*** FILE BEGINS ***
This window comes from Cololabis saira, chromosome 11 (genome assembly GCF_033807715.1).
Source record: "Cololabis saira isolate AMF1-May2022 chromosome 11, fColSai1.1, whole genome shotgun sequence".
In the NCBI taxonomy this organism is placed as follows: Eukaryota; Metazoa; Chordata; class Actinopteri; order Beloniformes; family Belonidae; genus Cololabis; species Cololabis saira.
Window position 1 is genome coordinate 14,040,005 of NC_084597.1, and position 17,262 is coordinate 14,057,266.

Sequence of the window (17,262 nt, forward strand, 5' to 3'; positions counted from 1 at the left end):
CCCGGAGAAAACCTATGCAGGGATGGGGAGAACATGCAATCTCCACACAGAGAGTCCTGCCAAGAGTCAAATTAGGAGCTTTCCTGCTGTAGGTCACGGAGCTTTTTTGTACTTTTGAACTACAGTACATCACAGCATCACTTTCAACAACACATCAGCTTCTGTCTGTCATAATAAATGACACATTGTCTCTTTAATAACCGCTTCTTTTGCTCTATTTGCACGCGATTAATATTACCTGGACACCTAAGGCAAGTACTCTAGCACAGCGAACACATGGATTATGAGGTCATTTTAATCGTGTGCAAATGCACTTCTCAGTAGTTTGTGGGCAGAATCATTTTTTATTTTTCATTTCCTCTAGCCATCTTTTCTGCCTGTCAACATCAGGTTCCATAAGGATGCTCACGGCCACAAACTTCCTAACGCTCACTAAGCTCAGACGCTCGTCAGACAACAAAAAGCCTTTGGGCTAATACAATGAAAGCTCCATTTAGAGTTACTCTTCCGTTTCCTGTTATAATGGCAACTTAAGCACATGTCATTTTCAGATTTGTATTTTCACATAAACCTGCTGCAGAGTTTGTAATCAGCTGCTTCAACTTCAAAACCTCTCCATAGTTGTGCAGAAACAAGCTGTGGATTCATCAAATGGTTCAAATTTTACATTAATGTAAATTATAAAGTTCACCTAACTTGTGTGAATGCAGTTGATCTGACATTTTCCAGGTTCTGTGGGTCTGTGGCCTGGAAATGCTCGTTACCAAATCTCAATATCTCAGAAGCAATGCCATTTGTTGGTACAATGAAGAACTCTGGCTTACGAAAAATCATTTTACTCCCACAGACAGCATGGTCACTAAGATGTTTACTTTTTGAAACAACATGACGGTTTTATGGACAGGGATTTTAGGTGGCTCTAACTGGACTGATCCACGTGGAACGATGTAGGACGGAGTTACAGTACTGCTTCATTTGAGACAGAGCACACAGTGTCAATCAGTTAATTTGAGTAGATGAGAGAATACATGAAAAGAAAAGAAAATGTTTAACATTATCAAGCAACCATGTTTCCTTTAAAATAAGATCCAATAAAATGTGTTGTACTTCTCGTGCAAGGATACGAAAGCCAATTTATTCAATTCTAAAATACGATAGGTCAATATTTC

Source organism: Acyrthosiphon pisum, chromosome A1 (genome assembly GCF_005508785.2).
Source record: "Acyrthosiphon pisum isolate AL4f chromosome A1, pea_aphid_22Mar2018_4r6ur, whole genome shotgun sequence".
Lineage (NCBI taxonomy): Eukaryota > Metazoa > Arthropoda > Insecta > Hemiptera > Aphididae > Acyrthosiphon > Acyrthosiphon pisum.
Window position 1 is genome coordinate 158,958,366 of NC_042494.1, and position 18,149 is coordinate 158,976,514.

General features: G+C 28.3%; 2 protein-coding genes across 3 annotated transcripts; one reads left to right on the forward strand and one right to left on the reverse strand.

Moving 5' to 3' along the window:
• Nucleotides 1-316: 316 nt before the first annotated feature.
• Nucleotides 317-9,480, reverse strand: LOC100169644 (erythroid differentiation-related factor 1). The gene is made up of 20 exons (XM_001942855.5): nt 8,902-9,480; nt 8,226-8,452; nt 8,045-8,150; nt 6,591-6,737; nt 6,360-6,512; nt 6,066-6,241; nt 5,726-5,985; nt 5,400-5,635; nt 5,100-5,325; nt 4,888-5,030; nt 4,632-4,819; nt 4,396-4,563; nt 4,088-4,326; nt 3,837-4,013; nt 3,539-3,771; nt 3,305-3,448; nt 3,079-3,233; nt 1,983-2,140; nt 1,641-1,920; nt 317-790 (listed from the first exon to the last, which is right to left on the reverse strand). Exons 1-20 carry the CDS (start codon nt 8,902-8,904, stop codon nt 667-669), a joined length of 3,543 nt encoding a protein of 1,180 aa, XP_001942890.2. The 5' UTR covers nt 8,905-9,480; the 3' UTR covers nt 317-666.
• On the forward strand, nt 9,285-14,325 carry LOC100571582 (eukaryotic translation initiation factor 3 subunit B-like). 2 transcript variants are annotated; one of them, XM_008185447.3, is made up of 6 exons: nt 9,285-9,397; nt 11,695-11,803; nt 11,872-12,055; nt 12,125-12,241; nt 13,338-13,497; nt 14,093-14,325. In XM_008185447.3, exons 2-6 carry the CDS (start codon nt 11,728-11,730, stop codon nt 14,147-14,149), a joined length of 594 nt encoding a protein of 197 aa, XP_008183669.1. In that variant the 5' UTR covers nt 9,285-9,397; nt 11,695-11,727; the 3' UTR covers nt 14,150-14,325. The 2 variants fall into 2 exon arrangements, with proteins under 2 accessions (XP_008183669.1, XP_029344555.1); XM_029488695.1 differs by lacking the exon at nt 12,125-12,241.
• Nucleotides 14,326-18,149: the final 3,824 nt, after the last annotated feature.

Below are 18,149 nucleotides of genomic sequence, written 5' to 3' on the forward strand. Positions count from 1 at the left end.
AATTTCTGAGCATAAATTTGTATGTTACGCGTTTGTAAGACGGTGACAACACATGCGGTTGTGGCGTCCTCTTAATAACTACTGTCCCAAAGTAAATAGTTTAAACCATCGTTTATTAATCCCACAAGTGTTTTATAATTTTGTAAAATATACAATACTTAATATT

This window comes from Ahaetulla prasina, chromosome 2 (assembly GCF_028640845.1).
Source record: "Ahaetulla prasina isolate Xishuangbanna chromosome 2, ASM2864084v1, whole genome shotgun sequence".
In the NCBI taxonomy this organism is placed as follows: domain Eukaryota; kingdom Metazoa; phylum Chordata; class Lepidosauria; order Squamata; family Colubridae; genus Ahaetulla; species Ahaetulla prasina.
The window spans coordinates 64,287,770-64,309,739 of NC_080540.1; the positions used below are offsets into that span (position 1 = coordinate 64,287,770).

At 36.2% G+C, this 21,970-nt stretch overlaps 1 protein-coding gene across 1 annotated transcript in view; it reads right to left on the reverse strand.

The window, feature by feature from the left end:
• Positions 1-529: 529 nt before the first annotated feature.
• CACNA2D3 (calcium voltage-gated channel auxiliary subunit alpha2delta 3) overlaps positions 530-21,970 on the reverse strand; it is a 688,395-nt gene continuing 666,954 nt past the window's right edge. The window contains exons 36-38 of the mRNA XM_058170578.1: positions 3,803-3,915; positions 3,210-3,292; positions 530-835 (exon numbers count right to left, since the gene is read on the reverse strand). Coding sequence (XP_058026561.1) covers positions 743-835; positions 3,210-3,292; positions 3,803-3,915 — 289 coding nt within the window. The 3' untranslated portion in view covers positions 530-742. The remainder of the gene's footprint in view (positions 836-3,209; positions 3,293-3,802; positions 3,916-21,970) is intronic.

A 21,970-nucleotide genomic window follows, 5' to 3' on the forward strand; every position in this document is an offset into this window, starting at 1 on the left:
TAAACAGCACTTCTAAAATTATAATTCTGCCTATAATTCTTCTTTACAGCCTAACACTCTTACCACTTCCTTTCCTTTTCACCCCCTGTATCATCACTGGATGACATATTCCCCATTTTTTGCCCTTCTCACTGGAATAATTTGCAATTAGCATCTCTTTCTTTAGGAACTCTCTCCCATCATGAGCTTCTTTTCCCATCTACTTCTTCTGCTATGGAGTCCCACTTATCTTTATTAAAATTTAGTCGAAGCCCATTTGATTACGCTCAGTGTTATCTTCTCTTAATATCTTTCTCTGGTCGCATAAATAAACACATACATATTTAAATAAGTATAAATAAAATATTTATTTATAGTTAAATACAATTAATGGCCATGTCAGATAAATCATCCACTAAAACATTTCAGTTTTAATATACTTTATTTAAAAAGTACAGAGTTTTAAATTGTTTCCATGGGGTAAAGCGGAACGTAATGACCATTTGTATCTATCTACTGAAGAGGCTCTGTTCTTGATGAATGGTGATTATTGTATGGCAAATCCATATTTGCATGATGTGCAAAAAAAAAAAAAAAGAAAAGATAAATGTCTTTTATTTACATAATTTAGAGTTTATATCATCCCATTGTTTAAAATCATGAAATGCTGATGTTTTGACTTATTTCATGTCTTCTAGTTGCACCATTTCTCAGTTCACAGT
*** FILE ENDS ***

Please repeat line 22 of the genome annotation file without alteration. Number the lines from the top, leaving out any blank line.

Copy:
The window spans coordinates 64,287,770-64,309,739 of NC_080540.1; the positions used below are offsets into that span (position 1 = coordinate 64,287,770).